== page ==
New England Patriots legend Tedy Bruschi suffered another stroke on Thursday, his family said in a statement.
The former linebacker is "recovering well" after being hospitalized on July 4 with a transient ischemic attack, the family said Friday. Bruschi had a stroke in 2005, after his third Super Bowl victory with the Patriots.
The family statement reads: "Yesterday afternoon, Tedy, had a stroke known as a TIA. He recognized his warning signs immediately: arm weakness, face drooping and speech difficulties. Tedy is recovering well, and would like to thank the nurses, doctors and staff at Sturdy Memorial Hospital for all they have done. Tedy and his family thank you for your ongoing encouragement, and kindly ask for privacy at this time.
Bruschi was released from the hospital sometime on Friday and was recovering at home, according to a statement from the Patriots.
A transient ischemic attack mimics stroke-like symptoms and are considered a warning sign about a coming stroke, according to the American Stroke Association.
Dr. Randie Black-Schaffer of Spaulding Rehabilitation Hospital Boston said a TIA typically goes away within a few minutes. Black-Schaffer, who is not Bruschi's doctor, says the brain fully recovers but it's important to figure out why it happened.
"About a third of patients who have a TIA may go on to have a full stroke within a year so it's important to address it right when it happens and not just wait and see if something else happens," said Black-Schaffer.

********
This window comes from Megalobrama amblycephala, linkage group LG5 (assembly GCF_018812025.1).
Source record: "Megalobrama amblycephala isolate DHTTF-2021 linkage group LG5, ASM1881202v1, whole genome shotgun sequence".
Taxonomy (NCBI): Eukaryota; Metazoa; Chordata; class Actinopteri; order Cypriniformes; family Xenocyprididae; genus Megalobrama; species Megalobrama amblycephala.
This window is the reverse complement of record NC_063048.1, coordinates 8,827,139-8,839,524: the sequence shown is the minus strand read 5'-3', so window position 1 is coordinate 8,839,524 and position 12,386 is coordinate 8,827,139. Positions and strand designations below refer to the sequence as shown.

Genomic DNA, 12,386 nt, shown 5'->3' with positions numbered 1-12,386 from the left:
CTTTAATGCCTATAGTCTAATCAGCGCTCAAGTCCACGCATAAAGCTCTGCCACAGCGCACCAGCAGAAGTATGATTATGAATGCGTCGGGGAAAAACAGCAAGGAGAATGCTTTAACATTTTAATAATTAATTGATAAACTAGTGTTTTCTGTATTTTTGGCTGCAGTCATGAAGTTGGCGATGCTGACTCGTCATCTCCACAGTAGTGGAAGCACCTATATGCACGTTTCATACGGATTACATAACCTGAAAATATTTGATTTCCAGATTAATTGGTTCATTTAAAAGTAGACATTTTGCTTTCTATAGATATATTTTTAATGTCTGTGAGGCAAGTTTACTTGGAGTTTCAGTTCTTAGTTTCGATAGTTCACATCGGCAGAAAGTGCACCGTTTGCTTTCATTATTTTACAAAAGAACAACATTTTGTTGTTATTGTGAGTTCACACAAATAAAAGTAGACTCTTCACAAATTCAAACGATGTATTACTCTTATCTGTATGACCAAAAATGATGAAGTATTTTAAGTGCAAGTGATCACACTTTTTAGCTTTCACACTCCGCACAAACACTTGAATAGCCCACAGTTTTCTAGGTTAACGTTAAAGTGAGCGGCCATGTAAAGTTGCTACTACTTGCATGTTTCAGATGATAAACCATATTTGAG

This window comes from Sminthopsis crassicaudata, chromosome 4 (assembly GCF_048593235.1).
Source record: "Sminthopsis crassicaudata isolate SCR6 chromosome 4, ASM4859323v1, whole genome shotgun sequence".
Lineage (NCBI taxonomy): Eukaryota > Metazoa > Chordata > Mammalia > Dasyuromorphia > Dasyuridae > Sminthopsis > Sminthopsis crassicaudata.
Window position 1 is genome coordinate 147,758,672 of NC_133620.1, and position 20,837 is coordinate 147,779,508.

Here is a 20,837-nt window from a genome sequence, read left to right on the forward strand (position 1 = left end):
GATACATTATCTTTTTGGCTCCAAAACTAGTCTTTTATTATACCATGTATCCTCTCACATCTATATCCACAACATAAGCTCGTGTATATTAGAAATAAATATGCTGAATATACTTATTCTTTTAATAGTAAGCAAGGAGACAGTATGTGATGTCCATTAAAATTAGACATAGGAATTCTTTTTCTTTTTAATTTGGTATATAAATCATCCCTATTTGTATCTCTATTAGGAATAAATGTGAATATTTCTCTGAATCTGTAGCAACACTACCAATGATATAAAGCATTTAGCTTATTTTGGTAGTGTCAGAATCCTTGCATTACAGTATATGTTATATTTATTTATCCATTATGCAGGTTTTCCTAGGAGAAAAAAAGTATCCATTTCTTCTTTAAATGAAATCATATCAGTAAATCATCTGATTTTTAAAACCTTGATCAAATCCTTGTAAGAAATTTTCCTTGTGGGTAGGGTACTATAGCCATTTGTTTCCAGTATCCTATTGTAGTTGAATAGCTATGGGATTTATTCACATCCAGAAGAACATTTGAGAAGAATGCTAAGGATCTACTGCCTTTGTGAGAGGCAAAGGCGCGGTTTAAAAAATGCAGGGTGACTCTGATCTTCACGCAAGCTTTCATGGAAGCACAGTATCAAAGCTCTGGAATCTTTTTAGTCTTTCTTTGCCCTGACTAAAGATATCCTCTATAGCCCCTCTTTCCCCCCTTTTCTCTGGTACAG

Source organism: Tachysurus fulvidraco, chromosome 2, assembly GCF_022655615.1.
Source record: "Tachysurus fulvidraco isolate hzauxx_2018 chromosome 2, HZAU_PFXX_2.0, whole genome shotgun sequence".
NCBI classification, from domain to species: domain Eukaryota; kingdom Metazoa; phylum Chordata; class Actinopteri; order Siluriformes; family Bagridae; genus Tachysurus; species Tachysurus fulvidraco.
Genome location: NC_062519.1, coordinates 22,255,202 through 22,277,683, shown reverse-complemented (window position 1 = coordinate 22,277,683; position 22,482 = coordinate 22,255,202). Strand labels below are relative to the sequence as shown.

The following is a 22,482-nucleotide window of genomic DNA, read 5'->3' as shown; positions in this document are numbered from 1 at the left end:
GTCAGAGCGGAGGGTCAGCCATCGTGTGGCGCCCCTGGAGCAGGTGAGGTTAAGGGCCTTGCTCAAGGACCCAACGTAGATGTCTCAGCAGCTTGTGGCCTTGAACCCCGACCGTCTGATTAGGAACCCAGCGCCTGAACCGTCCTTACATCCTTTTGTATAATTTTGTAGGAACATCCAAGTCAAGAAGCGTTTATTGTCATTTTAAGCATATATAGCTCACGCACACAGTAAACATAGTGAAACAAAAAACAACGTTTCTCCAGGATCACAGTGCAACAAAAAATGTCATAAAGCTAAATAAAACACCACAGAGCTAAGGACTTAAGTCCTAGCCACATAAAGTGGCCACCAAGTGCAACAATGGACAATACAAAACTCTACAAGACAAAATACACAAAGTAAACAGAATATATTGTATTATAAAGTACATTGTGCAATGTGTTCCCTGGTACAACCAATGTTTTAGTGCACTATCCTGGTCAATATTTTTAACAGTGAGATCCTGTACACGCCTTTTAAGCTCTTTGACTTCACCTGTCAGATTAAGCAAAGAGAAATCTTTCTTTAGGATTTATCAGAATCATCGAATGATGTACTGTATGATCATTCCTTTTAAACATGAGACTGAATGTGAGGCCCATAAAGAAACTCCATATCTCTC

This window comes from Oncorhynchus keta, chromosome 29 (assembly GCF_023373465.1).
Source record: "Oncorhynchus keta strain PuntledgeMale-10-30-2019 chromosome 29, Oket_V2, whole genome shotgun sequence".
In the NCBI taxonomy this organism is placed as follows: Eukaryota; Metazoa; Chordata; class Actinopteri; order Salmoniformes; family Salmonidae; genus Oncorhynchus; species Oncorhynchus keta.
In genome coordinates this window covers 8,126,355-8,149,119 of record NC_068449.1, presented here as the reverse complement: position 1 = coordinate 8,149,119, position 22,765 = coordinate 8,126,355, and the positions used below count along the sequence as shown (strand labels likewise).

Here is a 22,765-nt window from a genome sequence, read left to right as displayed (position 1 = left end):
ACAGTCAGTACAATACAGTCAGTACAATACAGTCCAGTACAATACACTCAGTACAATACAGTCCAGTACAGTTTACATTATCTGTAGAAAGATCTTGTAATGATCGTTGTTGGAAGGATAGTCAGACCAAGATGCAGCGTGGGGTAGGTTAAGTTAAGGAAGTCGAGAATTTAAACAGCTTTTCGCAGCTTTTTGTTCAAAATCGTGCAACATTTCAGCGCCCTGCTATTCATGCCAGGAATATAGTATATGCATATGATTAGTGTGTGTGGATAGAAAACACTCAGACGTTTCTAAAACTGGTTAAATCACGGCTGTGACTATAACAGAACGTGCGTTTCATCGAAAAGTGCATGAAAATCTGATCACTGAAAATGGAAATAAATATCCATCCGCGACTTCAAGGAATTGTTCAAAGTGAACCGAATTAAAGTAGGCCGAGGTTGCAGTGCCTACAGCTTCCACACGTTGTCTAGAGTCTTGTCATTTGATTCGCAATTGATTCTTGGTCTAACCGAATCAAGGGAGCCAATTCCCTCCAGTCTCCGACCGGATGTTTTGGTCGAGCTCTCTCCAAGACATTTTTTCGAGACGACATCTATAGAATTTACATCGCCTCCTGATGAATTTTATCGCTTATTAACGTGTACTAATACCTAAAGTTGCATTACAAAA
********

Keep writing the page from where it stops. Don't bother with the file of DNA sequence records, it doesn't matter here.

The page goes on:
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Bruschi ran the Boston Marathon this April to raise money for stroke research, and apparently, his experience with the first stroke informed how he responded to the second stroke. He said after the marathon, his third, that "when I was having my stroke and the warnings signs [arose], I didn't know I was having a stroke."
Patriots owner Robert Kraft released a statement Friday saying Bruschi was an inspiration to "so many."
"Since his recovery from a stroke in 2005, Tedy Bruschi has provided inspiration to so many and positively impacted the lives of others by sharing his story and advocating for early detection of stroke symptoms. While shocked to hear of his recent stroke, known as TIA, we are relieved to learn that he recognized the early symptoms and immediately sought and received treatment."